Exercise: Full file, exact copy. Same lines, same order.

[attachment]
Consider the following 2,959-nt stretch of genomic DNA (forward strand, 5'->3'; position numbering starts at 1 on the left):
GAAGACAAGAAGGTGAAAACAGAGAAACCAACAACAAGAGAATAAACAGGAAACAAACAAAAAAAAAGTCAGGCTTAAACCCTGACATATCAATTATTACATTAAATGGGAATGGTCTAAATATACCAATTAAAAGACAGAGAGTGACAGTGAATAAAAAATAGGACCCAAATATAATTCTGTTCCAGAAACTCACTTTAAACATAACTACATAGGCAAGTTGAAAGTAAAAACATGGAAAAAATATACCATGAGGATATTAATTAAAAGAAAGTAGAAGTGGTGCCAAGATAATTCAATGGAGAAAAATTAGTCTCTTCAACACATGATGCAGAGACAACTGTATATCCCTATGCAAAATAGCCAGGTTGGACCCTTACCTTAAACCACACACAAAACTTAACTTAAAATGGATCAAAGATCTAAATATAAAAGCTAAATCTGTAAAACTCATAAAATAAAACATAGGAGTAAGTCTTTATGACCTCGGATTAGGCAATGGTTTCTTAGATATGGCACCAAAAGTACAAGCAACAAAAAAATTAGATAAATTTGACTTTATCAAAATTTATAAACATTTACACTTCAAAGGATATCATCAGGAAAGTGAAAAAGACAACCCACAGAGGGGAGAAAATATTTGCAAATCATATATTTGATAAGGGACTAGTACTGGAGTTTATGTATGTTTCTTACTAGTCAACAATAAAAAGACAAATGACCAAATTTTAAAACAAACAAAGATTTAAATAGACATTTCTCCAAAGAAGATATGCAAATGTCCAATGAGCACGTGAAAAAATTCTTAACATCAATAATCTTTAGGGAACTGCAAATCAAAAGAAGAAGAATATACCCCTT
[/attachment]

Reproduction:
Consider the following 2,959-nt stretch of genomic DNA (forward strand, 5'->3'; position numbering starts at 1 on the left):
GAAGACAAGAAGGTGAAAACAGAGAAACCAACAACAAGAGAATAAACAGGAAACAAACAAAAAAAAAGTCAGGCTTAAACCCTGACATATCAATTATTACATTAAATGGGAATGGTCTAAATATACCAATTAAAAGACAGAGAGTGACAGTGAATAAAAAATAGGACCCAAATATAATTCTGTTCCAGAAACTCACTTTAAACATAACTACATAGGCAAGTTGAAAGTAAAAACATGGAAAAAATATACCATGAGGATATTAATTAAAAGAAAGTAGAAGTGGTGCCAAGATAATTCAATGGAGAAAAATTAGTCTCTTCAACACATGATGCAGAGACAACTGTATATCCCTATGCAAAATAGCCAGGTTGGACCCTTACCTTAAACCACACACAAAACTTAACTTAAAATGGATCAAAGATCTAAATATAAAAGCTAAATCTGTAAAACTCATAAAATAAAACATAGGAGTAAGTCTTTATGACCTCGGATTAGGCAATGGTTTCTTAGATATGGCACCAAAAGTACAAGCAACAAAAAAATTAGATAAATTTGACTTTATCAAAATTTATAAACATTTACACTTCAAAGGATATCATCAGGAAAGTGAAAAAGACAACCCACAGAGGGGAGAAAATATTTGCAAATCATATATTTGATAAGGGACTAGTACTGGAGTTTATGTATGTTTCTTACTAGTCAACAATAAAAAGACAAATGACCAAATTTTAAAACAAACAAAGATTTAAATAGACATTTCTCCAAAGAAGATATGCAAATGTCCAATGAGCACGTGAAAAAATTCTTAACATCAATAATCTTTAGGGAACTGCAAATCAAAAGAAGAAGAATATACCCCTT